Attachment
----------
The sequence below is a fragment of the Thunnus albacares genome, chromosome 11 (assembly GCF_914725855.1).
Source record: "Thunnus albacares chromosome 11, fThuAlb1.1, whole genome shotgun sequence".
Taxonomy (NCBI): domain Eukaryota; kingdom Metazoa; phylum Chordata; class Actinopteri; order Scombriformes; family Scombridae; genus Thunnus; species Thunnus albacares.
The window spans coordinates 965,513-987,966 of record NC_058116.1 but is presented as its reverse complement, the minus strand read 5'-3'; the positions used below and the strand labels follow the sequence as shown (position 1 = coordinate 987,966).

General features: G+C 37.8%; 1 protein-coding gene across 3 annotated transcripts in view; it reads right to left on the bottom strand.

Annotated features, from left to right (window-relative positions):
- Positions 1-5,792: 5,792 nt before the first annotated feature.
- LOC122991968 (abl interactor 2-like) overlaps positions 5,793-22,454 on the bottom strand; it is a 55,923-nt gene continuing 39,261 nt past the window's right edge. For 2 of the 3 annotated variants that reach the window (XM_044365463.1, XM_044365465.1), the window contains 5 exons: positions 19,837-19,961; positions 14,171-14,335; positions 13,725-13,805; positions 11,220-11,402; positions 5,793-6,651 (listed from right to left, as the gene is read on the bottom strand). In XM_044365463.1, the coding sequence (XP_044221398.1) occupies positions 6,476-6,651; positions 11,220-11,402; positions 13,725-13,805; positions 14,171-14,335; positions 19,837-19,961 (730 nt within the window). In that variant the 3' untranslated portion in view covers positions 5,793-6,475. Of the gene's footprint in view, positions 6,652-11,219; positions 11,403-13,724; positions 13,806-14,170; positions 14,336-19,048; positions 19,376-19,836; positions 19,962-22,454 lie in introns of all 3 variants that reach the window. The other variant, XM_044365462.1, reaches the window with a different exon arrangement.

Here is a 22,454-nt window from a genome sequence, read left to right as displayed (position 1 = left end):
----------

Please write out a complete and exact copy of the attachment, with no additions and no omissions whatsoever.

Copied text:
The sequence below is a fragment of the Thunnus albacares genome, chromosome 11 (assembly GCF_914725855.1).
Source record: "Thunnus albacares chromosome 11, fThuAlb1.1, whole genome shotgun sequence".
Taxonomy (NCBI): domain Eukaryota; kingdom Metazoa; phylum Chordata; class Actinopteri; order Scombriformes; family Scombridae; genus Thunnus; species Thunnus albacares.
The window spans coordinates 965,513-987,966 of record NC_058116.1 but is presented as its reverse complement, the minus strand read 5'-3'; the positions used below and the strand labels follow the sequence as shown (position 1 = coordinate 987,966).

General features: G+C 37.8%; 1 protein-coding gene across 3 annotated transcripts in view; it reads right to left on the bottom strand.

Annotated features, from left to right (window-relative positions):
- Positions 1-5,792: 5,792 nt before the first annotated feature.
- LOC122991968 (abl interactor 2-like) overlaps positions 5,793-22,454 on the bottom strand; it is a 55,923-nt gene continuing 39,261 nt past the window's right edge. For 2 of the 3 annotated variants that reach the window (XM_044365463.1, XM_044365465.1), the window contains 5 exons: positions 19,837-19,961; positions 14,171-14,335; positions 13,725-13,805; positions 11,220-11,402; positions 5,793-6,651 (listed from right to left, as the gene is read on the bottom strand). In XM_044365463.1, the coding sequence (XP_044221398.1) occupies positions 6,476-6,651; positions 11,220-11,402; positions 13,725-13,805; positions 14,171-14,335; positions 19,837-19,961 (730 nt within the window). In that variant the 3' untranslated portion in view covers positions 5,793-6,475. Of the gene's footprint in view, positions 6,652-11,219; positions 11,403-13,724; positions 13,806-14,170; positions 14,336-19,048; positions 19,376-19,836; positions 19,962-22,454 lie in introns of all 3 variants that reach the window. The other variant, XM_044365462.1, reaches the window with a different exon arrangement.

Here is a 22,454-nt window from a genome sequence, read left to right as displayed (position 1 = left end):